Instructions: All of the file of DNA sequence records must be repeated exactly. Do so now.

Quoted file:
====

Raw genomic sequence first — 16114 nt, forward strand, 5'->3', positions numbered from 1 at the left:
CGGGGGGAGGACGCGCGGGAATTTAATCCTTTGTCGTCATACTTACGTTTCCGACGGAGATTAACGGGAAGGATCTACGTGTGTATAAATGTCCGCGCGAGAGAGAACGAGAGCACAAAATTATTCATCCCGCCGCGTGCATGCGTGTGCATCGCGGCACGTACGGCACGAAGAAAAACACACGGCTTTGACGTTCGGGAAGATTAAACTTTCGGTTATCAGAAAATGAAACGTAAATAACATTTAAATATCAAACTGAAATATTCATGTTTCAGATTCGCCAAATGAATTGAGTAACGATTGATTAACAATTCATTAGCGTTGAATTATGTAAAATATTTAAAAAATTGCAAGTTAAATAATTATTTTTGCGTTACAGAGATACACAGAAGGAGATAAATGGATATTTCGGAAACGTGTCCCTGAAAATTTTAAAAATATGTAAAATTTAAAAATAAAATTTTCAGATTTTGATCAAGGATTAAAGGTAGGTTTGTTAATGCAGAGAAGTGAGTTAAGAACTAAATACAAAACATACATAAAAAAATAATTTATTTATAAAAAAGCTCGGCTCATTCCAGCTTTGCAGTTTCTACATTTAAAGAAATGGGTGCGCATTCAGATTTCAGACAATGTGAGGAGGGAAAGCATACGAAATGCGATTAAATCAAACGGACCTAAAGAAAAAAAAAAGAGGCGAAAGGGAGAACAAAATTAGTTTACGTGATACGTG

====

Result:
Raw genomic sequence first — 16114 nt, forward strand, 5'->3', positions numbered from 1 at the left:
CGGGGGGAGGACGCGCGGGAATTTAATCCTTTGTCGTCATACTTACGTTTCCGACGGAGATTAACGGGAAGGATCTACGTGTGTATAAATGTCCGCGCGAGAGAGAACGAGAGCACAAAATTATTCATCCCGCCGCGTGCATGCGTGTGCATCGCGGCACGTACGGCACGAAGAAAAACACACGGCTTTGACGTTCGGGAAGATTAAACTTTCGGTTATCAGAAAATGAAACGTAAATAACATTTAAATATCAAACTGAAATATTCATGTTTCAGATTCGCCAAATGAATTGAGTAACGATTGATTAACAATTCATTAGCGTTGAATTATGTAAAATATTTAAAAAATTGCAAGTTAAATAATTATTTTTGCGTTACAGAGATACACAGAAGGAGATAAATGGATATTTCGGAAACGTGTCCCTGAAAATTTTAAAAATATGTAAAATTTAAAAATAAAATTTTCAGATTTTGATCAAGGATTAAAGGTAGGTTTGTTAATGCAGAGAAGTGAGTTAAGAACTAAATACAAAACATACATAAAAAAATAATTTATTTATAAAAAAGCTCGGCTCATTCCAGCTTTGCAGTTTCTACATTTAAAGAAATGGGTGCGCATTCAGATTTCAGACAATGTGAGGAGGGAAAGCATACGAAATGCGATTAAATCAAACGGACCTAAAGAAAAAAAAAAGAGGCGAAAGGGAGAACAAAATTAGTTTACGTGATACGTG